clock menu more-arrow no yes mobile

Filed under:

A history of MLB penalties and potential impact on the Braves

Here is a look at the three times MLB has had to step in and penalize a ball club for actions committed within the front office.

If you buy something from an SB Nation link, Vox Media may earn a commission. See our ethics statement.

Jeff Morris

The recent article($) over on The Athletic by Ken Rosenthal seems to indicate that the penalties the Braves are facing for their rules violations are close to happening and that they will be significant. Rosenthal mentions that at the very least the Braves are going to lose some of their international signings, but doesn’t indicate who will be lost as commissioner Rob Manfred is still trying to decide on the full penalties.

Rosenthal mentioned top prospect Kevin Maitan as a possibility, but left it at just that- a possibility, and didn’t mention any other prospects by name. This isn’t news to anyone, as it’s been reported for a while that Maitan could be involved and potentially lost, and that’s basically all Rosenthal had with Maitan. Whether he knows something about Maitan, or names him to help get clicks considering Maitan is easily the biggest prospect in this mess is still up for debate.

I personally took the article as: penalties will happen soon. Multiple players will be lost. Kevin Maitan and other high profile signees like Abrahan Gutierrez could potentially be involved. Along with the fact there will be some additional penalties.

These penalties will be unprecedented- and they probably should be as the Braves violations seem to be unprecedented as well. So I thought now would be a good chance to take a look at how some of the other front office related penalties from Major League Baseball happened. I was only able to find three of them, but the breakdown of them can be found below.

Boston Red Sox

When-July 2016

Crime-Signing several Latin American prospects to “package deals.” Also known as giving lesser players a much larger bonus than they are worth to compensate for not being able to spend more than $300k on their top targets. These “lesser“ prospects take home an extra $200k each for example- money that gets split between their trainer and potentially the higher profile player who couldn’t sign for more than $300k due to the Red Sox international spending penalties.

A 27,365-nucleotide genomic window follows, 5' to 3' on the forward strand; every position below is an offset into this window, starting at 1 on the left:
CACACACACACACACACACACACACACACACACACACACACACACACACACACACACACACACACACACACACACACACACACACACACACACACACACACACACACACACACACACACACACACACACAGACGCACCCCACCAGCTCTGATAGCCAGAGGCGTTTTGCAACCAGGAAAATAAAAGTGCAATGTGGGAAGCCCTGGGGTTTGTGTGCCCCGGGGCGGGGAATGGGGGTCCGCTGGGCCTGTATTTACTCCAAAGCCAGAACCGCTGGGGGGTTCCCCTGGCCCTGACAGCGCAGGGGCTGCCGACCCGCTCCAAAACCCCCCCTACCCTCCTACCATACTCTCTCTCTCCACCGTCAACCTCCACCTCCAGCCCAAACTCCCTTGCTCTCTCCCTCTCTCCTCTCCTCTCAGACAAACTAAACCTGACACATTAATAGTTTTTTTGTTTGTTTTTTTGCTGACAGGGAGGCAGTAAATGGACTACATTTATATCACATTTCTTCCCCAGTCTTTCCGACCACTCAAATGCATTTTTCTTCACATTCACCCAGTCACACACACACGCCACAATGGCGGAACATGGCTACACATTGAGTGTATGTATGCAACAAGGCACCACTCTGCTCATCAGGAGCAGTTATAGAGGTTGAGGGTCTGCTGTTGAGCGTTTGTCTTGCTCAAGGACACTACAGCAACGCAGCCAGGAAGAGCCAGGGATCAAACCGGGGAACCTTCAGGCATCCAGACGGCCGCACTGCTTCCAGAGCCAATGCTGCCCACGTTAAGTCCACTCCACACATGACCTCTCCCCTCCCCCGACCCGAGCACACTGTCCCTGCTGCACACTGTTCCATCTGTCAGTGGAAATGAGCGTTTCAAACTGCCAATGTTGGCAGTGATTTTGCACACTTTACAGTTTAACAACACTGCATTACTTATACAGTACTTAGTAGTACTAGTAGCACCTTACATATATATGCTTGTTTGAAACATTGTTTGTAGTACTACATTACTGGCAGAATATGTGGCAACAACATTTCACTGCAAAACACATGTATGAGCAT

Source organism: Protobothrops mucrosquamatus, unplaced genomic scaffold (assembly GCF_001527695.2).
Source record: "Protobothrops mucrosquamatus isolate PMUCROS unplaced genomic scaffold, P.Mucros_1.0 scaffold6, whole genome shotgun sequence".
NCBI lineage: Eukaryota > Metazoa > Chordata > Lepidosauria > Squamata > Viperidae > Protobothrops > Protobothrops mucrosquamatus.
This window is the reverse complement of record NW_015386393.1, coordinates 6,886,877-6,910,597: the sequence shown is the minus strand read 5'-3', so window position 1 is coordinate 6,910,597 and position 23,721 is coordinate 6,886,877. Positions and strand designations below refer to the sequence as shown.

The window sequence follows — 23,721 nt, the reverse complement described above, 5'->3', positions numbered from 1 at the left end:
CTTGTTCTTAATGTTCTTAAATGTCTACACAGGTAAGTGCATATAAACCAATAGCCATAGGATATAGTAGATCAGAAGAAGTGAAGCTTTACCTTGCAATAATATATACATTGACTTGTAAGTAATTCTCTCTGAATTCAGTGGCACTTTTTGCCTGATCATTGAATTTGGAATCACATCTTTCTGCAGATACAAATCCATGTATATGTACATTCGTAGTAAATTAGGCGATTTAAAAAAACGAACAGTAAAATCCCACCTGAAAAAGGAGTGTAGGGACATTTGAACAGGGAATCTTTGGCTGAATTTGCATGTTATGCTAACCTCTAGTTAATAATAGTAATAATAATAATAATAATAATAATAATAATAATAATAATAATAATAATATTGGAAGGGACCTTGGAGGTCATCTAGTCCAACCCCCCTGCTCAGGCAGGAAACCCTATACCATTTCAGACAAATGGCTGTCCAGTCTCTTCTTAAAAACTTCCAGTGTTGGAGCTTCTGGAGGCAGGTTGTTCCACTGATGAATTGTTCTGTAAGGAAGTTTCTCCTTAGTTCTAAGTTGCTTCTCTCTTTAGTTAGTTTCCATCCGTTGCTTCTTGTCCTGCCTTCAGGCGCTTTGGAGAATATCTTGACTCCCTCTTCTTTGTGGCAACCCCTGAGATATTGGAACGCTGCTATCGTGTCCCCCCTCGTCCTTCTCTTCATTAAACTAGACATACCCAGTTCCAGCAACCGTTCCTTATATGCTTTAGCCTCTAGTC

Punishment-The Red Sox lost two of their top 2015 signings, Simon Muzziotti(Phillies) and Albert Guaimaro(Marlins), who are among their new teams’ Top 30 prospects already. They also lost several other players including Antonio Pinero, Eduardo Torrealba, and Cesar Gonzalez. Those five got to keep their Red Sox bonus and were free agents able to sign elsewhere with only the amount over $300k with the new team counting towards the new team’s bonus pool. So if one signed for $1M, only $700k would count towards the new team’s pool. This was the biggest part of the penalties.

In addition the Red Sox weren’t able to sign free agents in the 2016 class of international free agents. This amounts to a slap on the wrist because the Red Sox were only going to be able to sign players up to $300k in 2016, but chose not to penalize them for 2017 when they were free to spend as they wished within their bonus pool- similar to the Braves situation.

Similarity-This is the most similar to the Braves in that it involves Latin American free agents. The players the Red Sox signed however are no where near the types of players the Braves signed. This distinction is important because giving a guy $300k that doesn’t count against a bonus pool isn’t the same thing as giving a guy $4M plus however much a team has in its bonus pool. MLB doesn’t want to create a crazy $10M bidding war if it can avoid it, but at the same time there is some precedent.

St. Louis Cardinals

When-January 2017 for a crime that took place in 2015. A trial for the former Cardinals employee had to take place first.

Crime-Hacking the Houston Astros computer database

Punishment-The Cardinals had to give the Astros their first two draft choices this year(56 and 75 overall) as well as $2M.

Similarity-Very limited. The Cardinals crime was an actual criminal issue unlike the Braves, and it was done against one specific team. The only similarity could be that draft picks were taken from the Cardinals and that could also happen with the Braves.

San Diego Padres

When-July 2016-September 2016

Crime-Padres general manager AJ Preller hid injury information on players in a pair of trades, with the Red Sox(Drew Pomeranz) and Marlins(Collin Rea).

Punishment-General manager AJ Preller was suspended for 30 days by baseball.

Similarity-Almost none other than a general manager who did something to anger other GM’s. Preller hid info, while the Braves tried to do whatever they can to acquire talent. Also the main sources of this issue are no longer Braves employees- something that differs from Preller’s status in San Diego.

Sign up for the newsletter Sign up for the Battery Power Daily Roundup newsletter!

A daily roundup of Atlanta Braves news from Battery Power